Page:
GOOD LETTERS are coming in about the difference between mobile and club D-Jing . . . thanx!
Martin Peters (Worksop Tiffanys, Notts), a resident DJ who goes mobile on his night off from the club, has these sensible things to say: “One good thing about mobile work is you can give your best on mobile gigs – play your best records and crack all your best jokes – whereas in a club you tend to play the same discs because you know what music the customers like and expect you to play. In my disco it’s mainly Soul.”
A point that I’d like to raise here: club work probably keeps a DJ more flexible as he’s playing to much the same crowd all the time, while a mobile jock’s carefully worked out “party pieces” will seem fresh at every gig unless he’s on a very restricted circuit.
I’m afraid that some of my special record sequences have been the same for years . . . but then they do get requested in their own right! As he’s the first DJ to mention the more lunatic records that he uses to liven up his show, Martin’s choice is this week’s Hot Tip – and the best thing in his whole letter is what he says about his choice: “Some people might pull faces at these names, but to see your audience smile when you play ’em is fabulous.
From Martin Peters: FRANKIE HOWERD AND JUNE WHITFIELD’S comedy version of Je T’Aime (Pye); PETER SARSTEDT’s Take Off Your Clothes (UA); DICK EMERY’s comedy Conga-type You Are Awful (Pye); plus various tracks from Benny Hill’s Ernie LP (Columbia), which Martin says is a knockout. Now then, don’t pull faces!
LOOK, MA NO HANDS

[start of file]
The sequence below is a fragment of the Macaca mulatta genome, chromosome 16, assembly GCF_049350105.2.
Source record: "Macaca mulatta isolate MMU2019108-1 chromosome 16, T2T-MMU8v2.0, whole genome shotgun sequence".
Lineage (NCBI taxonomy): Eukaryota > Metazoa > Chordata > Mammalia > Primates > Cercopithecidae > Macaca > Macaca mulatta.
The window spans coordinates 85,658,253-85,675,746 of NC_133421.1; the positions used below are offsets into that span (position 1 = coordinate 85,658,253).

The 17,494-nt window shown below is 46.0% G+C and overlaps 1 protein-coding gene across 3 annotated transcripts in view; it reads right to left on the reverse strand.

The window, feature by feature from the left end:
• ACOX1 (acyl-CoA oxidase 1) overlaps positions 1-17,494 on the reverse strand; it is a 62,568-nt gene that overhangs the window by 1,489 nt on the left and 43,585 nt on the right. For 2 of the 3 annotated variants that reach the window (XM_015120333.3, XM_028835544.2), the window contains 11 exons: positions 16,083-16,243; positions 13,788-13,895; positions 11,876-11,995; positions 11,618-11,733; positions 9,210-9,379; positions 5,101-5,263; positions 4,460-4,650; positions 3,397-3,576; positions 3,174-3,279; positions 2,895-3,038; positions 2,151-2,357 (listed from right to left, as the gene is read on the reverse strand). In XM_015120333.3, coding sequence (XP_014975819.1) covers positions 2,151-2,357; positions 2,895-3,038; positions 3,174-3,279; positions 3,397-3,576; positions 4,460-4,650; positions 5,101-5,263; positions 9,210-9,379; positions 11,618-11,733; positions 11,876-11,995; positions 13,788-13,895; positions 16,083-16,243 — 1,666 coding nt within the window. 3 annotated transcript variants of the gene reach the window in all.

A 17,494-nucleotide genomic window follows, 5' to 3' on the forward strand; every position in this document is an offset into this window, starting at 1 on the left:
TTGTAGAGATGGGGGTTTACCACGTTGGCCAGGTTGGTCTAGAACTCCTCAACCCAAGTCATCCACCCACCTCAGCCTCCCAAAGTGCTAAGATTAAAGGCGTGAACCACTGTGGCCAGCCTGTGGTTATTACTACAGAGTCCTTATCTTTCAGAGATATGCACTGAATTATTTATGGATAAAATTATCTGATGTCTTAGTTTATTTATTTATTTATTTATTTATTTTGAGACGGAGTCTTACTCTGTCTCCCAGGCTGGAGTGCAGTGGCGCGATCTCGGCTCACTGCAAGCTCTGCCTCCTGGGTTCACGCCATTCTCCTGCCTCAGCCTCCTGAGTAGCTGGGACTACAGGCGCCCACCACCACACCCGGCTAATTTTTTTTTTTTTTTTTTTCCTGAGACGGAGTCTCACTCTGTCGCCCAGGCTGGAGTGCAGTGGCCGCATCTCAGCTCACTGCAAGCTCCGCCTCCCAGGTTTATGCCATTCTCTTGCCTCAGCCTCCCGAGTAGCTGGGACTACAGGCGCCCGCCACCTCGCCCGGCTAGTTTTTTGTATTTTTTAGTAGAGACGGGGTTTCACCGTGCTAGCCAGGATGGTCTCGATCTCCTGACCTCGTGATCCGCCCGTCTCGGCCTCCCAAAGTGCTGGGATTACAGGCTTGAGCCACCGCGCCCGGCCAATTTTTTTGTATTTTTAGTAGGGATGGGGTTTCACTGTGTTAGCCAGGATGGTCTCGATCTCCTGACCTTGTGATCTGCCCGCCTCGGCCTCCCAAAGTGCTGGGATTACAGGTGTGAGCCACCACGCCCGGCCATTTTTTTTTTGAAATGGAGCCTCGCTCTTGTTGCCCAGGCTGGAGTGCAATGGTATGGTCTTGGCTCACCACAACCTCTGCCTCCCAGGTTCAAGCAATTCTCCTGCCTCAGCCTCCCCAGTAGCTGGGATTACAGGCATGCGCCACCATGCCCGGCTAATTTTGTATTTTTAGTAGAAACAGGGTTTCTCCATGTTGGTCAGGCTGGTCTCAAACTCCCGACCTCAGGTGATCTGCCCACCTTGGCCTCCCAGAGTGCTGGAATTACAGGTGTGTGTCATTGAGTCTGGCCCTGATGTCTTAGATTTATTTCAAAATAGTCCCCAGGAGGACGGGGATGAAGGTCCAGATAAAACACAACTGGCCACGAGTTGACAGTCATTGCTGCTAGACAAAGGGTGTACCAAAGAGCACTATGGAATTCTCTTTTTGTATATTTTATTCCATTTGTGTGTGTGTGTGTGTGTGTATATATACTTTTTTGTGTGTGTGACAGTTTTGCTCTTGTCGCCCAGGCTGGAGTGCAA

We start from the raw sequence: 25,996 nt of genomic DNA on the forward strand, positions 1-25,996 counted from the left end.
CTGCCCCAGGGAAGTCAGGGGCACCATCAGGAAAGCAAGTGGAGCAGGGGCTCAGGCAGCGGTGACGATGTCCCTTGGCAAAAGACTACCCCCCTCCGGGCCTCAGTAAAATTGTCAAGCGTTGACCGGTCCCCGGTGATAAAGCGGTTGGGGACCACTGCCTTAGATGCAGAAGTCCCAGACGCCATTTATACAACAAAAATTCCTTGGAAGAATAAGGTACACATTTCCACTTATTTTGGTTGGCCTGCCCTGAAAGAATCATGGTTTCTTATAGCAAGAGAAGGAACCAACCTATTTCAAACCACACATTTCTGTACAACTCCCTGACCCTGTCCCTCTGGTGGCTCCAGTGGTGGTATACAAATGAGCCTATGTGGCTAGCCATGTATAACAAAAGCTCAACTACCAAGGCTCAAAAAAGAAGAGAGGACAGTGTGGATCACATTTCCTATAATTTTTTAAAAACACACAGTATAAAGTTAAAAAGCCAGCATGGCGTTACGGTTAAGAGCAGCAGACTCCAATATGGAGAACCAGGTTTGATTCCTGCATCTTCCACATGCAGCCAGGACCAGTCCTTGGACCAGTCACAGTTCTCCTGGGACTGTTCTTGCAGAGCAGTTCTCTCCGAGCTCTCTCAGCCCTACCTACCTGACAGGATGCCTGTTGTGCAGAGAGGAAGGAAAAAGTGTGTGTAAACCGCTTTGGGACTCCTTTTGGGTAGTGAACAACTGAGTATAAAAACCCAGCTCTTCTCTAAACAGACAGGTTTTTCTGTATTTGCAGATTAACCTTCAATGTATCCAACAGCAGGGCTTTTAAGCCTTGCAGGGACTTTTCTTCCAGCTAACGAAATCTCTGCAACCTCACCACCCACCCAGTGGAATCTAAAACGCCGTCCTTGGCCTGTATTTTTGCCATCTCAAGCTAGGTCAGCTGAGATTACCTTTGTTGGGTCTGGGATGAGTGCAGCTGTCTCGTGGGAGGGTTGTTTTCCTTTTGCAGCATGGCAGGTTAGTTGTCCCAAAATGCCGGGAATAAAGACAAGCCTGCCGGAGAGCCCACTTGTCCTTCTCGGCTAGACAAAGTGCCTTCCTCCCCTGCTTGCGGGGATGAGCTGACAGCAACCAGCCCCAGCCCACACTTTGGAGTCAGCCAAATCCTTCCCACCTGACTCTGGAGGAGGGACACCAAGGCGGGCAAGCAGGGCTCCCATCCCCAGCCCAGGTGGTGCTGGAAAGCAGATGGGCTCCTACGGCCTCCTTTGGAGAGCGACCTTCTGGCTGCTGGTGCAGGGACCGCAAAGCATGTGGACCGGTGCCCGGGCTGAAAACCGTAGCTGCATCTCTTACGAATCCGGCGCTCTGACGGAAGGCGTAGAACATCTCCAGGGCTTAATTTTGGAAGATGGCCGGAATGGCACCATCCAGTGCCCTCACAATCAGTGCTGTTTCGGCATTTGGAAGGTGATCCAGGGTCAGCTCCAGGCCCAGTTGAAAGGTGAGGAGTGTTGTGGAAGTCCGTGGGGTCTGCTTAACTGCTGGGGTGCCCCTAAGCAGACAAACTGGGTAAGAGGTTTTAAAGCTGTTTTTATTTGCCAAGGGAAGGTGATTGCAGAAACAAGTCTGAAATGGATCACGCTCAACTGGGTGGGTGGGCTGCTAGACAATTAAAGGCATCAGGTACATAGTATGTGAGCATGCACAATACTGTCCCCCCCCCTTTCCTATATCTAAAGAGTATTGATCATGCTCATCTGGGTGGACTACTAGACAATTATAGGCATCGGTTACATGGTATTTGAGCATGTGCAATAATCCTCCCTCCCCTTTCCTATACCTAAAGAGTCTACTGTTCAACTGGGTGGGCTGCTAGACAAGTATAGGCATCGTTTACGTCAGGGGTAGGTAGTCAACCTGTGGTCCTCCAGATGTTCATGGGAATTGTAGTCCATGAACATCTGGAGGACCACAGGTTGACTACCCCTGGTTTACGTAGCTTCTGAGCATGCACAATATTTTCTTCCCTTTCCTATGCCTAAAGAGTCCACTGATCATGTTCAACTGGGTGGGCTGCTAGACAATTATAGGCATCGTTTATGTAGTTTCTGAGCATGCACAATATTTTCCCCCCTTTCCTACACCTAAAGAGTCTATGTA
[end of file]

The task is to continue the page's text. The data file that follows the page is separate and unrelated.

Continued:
NOTHING’S TOO good for the Disco Page, and to prove it the classy chassis pictured here could set you back by between £1800 and £5000, depending on the amount of luxury extras you want with it. A Rolls-Royce amongst Minis, this superb console’s most exciting gimmick is possibly its remote push – button start for all three record decks and tape deck. Definitely not a mobile unit, it’s designed for permanent use in clubs, pubs, liners and the like by BACCHUS International Discotheque Services of 30 Redan Street London W14 OAB (01 – 602 6292). The whole desk comprises such items as three Goldring Lenco GL78 turntables with Shure SC35C cartridges, AKG mike and cans, two 100 watt EMI PW101 power amps (driving two Tannoy 15inch. HPD 85 watt speakers), mixer with full pre-fade cueing on all inputs, standby mixer, switch panel for fifteen lighting effects (which are extra), controls for additional background music speakers, and built-in record storage for 100 albums and 600 singles. The storage bins are raked so that the sleeves can be found at a glance. Now, how much is your club manager prepared to spend on you?! Continue reading “July 12, 1975: Harry Hastings Palm Beach Orchestra, Eruption, Intimate Strangers, The Reflections, Dr. Feelgood”